massage

Massage might help those who can’t exercise, says UK research

An illness, an accident or even just getting older can limit a person’s ability to exercise. Rest is an essential component of healing, but it also atrophies muscles.

“People who are unable to exercise due to, for example, a recent surgery or illness, lose as much as 3 percent of their muscle mass per week,” said Esther Dupont-Versteegden of the UK College of Health Sciences. “That doesn’t sound like much, but it can make recovery much more difficult, especially for the elderly.”

Dupont-Versteegden and her College of Health Sciences colleague Tim Butterfield have been testing an inexpensive, noninvasive treatment that appears, in preliminary studies, to aid in the recovery of muscle mass and reduce muscle atrophy: massage.

“Our research proposes that massage may stave off atrophy, even if you aren’t able to get up and move around,” she says.

Massage mimics the effects of exercise

Proteins are the basic building blocks of all of the body’s tissues, especially muscle. The complicated metabolic process that turns protein into muscle, called protein synthesis, increases muscle cell size, which in turn strengthens muscle fibers. But one of the crucial ingredients for muscle growth is exercise.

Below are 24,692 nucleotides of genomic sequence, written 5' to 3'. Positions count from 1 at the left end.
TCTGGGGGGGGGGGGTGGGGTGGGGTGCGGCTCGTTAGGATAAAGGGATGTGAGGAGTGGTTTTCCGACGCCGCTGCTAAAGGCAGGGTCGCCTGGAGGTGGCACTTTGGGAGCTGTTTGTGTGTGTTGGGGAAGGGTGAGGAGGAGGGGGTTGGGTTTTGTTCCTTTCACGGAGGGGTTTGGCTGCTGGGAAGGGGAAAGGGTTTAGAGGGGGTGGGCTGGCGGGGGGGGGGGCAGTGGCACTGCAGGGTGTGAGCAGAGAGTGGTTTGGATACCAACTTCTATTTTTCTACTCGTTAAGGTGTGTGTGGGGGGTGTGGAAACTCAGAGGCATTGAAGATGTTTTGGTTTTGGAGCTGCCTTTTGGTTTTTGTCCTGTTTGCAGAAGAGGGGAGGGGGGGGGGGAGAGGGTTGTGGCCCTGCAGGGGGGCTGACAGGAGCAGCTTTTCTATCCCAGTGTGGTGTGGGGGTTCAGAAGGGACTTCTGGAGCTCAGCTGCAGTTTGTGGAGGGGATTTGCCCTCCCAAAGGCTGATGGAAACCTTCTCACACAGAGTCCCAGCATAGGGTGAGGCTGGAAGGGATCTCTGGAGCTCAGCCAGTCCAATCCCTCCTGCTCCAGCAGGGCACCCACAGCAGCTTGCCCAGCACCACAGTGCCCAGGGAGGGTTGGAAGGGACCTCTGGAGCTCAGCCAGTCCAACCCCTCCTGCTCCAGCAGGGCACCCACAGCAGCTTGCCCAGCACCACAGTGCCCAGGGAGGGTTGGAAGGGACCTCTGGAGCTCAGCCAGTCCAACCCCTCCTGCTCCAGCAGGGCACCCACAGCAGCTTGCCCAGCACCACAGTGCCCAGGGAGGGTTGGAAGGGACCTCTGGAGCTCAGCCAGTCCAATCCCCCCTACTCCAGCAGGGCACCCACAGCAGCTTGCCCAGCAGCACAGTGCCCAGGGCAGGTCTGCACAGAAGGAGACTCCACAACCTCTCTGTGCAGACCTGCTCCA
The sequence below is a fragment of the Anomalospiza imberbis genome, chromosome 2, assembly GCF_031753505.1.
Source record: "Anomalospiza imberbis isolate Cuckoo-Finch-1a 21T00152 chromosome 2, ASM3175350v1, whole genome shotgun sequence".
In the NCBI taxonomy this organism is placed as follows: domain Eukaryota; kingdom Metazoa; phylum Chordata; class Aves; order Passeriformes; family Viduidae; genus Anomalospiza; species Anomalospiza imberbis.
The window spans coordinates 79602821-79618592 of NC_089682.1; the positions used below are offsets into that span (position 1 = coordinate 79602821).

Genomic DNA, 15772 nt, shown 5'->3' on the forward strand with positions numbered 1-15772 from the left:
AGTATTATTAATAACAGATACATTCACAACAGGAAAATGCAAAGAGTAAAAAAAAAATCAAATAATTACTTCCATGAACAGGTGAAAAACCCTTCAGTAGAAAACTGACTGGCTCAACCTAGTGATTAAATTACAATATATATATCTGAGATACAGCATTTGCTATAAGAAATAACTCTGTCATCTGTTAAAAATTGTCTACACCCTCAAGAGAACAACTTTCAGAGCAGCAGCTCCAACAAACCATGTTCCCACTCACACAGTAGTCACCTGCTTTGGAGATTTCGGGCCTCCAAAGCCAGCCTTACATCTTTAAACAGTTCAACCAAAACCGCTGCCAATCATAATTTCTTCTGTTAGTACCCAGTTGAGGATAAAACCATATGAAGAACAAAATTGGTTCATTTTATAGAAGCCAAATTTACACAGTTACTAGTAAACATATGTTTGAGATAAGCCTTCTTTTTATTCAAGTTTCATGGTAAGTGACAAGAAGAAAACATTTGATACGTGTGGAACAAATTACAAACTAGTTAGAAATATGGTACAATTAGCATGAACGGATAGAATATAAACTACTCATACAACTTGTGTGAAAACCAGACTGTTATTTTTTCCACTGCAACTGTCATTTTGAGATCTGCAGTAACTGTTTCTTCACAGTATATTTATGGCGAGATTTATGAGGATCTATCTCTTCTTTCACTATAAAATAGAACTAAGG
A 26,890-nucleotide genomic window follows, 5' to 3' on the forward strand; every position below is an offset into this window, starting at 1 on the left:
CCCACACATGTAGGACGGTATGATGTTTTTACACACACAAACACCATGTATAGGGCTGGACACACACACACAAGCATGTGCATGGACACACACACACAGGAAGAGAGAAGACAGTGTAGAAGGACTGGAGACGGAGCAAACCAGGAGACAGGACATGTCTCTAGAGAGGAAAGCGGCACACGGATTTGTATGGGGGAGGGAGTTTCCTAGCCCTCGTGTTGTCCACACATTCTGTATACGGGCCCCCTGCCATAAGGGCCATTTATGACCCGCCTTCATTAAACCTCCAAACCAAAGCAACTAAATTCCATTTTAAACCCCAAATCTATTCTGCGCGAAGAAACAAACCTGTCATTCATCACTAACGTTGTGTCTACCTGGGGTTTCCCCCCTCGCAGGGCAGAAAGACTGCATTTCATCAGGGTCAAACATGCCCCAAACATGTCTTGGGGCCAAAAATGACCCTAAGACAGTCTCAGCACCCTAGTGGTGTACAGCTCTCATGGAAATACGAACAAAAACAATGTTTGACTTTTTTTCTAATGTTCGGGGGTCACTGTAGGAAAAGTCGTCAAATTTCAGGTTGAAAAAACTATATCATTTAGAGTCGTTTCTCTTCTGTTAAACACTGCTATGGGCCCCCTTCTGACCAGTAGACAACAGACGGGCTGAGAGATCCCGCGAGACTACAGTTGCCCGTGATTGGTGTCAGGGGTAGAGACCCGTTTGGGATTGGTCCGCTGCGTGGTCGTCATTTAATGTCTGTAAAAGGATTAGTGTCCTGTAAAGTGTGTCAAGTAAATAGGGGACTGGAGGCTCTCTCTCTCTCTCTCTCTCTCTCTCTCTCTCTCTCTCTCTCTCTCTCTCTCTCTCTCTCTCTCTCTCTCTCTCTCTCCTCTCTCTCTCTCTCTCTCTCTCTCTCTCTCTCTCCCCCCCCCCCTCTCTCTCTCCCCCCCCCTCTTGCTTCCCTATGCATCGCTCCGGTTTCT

“However, there are times and circumstances in which exercise is not possible, because of a severe illness or surgery, for example,” Dupont-Versteegden says.

According to Butterfield, it appears that massage mimics the effect of exercise by sending signals to the muscle to begin protein synthesis. And there’s perhaps an even more intriguing finding: Massaging one limb seems to confer benefits to its corresponding muscle on the other side as well.

“We’re not sure why yet, but if we could understand the mechanisms for this crossover effect, it could have real healing benefits for patients with wounds to one limb – for example, car accident victims or wounded soldiers,” Butterfield said.

Better health for Kentuckians of all ages

Their initial work is promising enough to earn a five-year, $2.1 million grant from the National Center for Complementary & Integrative Health. The research grant will further their study in conjunction with Benjamin Miller and Karyn Hamilton, both researchers at Colorado State University.

Dr. Scott Lephart, dean of the UK College of Health Sciences, says that Dupont-Versteegden’s and Butterfield’s work demonstrates how research can uncover new, cost-effective ways to improve health for Kentuckians of all ages.

“The loss of skeletal muscle mass and the inability to recover from atrophy are major contributors to disability and a major factor in the elderly’s loss of independence,” Lephart said. “This work exemplifies our college’s commitment to optimizing health for Kentuckians of all ages and beyond.”


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